What else would you like to achieve in your role?
Obviously, I would like to successfully deliver all the objectives to achieve a great 2012 Games and provide a lasting legacy in East London. On a personal note, I need to continue on making myself marketable because I am going to need a job in 2012.
How do you keep informed of the changes in the industry?
Mainly through continued professional development (courses, seminars, etc) and via the Chartered Institute of Management Accountants official channels (website and magazine).
Have you taken any professional qualifications?
I qualified as a Chartered Management Accountant in 2006. There are two massive benefits. Firstly, the training and exams give you the confidence to apply your hard earned professional knowledge in the workplace. Secondly, people tend to give professional qualifications respect and it helps you get involved in different projects and build a portfolio of experience.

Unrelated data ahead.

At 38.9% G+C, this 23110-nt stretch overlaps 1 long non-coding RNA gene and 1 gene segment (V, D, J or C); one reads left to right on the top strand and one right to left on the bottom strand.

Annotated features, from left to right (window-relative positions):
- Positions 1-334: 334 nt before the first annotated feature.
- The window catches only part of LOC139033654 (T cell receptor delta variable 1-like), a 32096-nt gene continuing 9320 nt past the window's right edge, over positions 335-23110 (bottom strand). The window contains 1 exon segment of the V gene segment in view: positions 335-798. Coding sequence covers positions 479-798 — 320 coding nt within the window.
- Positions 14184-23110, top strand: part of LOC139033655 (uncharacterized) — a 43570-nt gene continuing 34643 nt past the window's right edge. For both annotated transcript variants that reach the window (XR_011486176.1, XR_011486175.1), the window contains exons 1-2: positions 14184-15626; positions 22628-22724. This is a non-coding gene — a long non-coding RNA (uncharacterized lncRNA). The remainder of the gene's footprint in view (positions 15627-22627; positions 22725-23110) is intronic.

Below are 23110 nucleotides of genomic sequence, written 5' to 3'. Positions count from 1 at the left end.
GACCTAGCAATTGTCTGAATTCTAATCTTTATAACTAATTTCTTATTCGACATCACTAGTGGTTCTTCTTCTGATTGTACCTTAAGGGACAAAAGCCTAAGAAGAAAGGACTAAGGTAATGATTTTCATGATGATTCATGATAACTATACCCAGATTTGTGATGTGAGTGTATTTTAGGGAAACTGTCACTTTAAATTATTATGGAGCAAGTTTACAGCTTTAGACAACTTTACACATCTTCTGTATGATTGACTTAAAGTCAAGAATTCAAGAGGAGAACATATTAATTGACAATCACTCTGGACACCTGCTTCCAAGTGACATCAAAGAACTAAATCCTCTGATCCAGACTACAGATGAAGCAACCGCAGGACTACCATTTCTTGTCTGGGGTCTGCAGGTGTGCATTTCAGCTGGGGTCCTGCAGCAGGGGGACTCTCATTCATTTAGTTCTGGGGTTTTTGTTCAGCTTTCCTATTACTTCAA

Has working in this industry lived up to your initial expectations?
Yes. I have been involved in finance in the transport industry for six years at a time when there has been massive investment and change. It is an industry that I did not think of at university, but one that I am glad to be part of.
What’s the biggest myth about the job?
That accountancy is dull. The new breed of management accountant needs to have a wide variety of skills and flexible to adapt. There is certainly nothing dull about being close to the money and the power.
What qualities do you need to survive?
You need to be quick thinking, able to adapt to different situations, and meet the requirements (and expectations) of all your customers – time and time again.
Any advice for graduates wanting to get into the industry?
Obviously, relevant work experience or studies will greatly help you into the industry. Also an understanding of the key issues facing the industry will help convince potential employers you are a serious candidate.